Activism, Protest and Social Criticism in Contemporary Taiwan Cinema
THIS EVENT IS ARCHIVED
Speaker: Dr Lin Ting-ying
Date: 13 February 2019Time: 11:00 AM
Finishes: 13 February 2019Time: 12:30 PM
Venue: Russell Square: College Buildings Room: KLT
Type of Event: Talk
Taiwan can be characterised by its becoming a mature civil society with the rise of social movements in the wake of the democratisation process since the late 1980s. The flourishing production of documentaries in twenty-first century Taiwan can be also viewed as a polyphonic site that corresponds to the development of civil society and provides multiple voices from various activists’ groups including the ethnic minorities, feminists and LGBTQ groups as well as eco-documentaries and historical-political issues. Apart from the proliferation of documentary productions in Taiwan, in this talk, using several feature films as case studies, I aim to examine how Taiwanese filmmakers address activism, protest and social criticism in contemporary Taiwan cinema over the past decade. I will firstly explore the dissent and critique of socio-economic inequality and global capitalism with the case of Leon Dai’s No Puedo Vivir Sin Ti (Buneng meiyou ni) (2009). Secondly, I will center on the resistance against developmentalism and institutionalised power in contemporary Taiwan in Cho Li’s The Rice Bomber (Baimi zhadanke) (2014). Furthermore, I will focus on the activism and protest of the indigenous minorities in Cheng Yu-chieh and Lekal Sumi Cilangasan’s Wawa No Cidal (Taiyang de Haizi) (2015). Finally, I will argue that contemporary Taiwan cinema over the past decade can be seen as the filmmakers’ response to the increasingly mature development of Taiwan’s civil society, whilst becoming a self-reflexive cultural space where the activism and social criticism that has taken place in recent Taiwanese society is reflected, manifested and negotiated from heterogeneous perspectives.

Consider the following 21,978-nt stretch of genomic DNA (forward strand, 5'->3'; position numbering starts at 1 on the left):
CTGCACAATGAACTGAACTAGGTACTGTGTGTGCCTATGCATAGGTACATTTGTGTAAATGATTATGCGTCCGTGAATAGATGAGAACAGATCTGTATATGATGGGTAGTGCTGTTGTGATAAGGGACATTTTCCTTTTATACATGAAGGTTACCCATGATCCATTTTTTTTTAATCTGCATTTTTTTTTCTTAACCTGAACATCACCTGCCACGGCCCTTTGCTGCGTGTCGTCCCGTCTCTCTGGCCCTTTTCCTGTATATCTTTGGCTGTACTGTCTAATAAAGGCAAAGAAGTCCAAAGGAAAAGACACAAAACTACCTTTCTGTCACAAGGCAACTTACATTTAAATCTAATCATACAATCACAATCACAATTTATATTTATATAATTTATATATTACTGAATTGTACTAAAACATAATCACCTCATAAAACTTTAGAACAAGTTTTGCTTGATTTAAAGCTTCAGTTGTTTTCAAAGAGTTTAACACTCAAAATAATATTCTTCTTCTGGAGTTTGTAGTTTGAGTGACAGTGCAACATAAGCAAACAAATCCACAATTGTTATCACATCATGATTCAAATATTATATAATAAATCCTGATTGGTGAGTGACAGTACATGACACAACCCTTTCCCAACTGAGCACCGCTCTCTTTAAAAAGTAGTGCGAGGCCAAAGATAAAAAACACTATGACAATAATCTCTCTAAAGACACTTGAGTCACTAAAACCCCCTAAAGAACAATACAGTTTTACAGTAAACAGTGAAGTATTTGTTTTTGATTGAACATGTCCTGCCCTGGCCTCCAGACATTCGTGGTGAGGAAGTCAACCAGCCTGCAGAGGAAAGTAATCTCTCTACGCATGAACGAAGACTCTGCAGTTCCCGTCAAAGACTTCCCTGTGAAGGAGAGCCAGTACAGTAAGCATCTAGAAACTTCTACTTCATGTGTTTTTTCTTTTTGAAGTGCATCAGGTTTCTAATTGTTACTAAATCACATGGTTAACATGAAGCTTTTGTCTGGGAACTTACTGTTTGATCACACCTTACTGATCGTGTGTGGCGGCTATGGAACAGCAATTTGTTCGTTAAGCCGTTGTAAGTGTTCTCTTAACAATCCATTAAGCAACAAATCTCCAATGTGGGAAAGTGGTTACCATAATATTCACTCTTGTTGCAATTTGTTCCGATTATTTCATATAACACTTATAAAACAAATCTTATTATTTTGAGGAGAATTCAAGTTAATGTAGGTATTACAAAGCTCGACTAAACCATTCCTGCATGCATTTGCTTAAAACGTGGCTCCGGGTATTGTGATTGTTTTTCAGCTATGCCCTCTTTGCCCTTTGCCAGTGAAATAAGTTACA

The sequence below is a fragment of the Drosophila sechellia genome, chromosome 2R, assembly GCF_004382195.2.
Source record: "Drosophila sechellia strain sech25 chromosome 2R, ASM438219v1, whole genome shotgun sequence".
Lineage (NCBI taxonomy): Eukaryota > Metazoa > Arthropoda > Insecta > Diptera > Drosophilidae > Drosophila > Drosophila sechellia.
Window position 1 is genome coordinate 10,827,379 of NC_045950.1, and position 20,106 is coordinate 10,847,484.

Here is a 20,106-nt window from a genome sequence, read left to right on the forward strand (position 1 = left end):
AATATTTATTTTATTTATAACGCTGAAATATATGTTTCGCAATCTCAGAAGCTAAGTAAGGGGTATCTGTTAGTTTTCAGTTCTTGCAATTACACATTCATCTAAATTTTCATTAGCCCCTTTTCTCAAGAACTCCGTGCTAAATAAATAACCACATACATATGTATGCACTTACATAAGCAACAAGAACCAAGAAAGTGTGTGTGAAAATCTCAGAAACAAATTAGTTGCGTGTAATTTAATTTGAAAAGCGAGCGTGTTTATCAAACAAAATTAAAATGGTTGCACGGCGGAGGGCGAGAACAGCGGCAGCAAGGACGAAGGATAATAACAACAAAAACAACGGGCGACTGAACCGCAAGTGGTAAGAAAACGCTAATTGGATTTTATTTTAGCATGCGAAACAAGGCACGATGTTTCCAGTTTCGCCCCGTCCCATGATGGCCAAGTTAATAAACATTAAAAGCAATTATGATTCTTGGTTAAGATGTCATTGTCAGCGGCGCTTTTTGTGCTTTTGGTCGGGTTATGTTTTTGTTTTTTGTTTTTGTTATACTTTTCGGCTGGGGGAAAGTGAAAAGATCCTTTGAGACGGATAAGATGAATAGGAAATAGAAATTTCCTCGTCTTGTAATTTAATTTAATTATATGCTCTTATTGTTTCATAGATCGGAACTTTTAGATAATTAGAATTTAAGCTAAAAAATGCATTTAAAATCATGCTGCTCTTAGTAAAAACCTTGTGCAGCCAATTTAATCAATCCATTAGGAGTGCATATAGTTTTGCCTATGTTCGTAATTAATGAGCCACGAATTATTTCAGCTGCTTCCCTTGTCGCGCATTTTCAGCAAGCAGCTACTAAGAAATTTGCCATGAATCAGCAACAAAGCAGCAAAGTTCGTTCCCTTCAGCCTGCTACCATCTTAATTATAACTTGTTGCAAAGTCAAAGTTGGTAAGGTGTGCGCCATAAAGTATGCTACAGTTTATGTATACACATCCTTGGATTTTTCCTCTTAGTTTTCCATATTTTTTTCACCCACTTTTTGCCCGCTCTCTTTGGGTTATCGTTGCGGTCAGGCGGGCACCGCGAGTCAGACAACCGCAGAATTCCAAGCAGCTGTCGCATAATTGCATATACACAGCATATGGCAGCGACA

Lin Ting-ying received her PhD from the Department of Media and Communications, Goldsmiths, University of London, where she worked as an Associate Lecturer in the World Cinema course. Her research interests focus on contemporary Taiwan and Hong Kong cinemas as well as East Asian cinema and popular culture. Her book chapter “Charting the Transnational within the National: The Case of Contemporary Taiwan Popular Cinema” included in Chang Bi-yu and Lin Pei-yin (eds), Positioning Taiwan in a Global Context: Being and Becoming, is published by Routledge in 2019.
Organiser: Centre of Taiwan Studies
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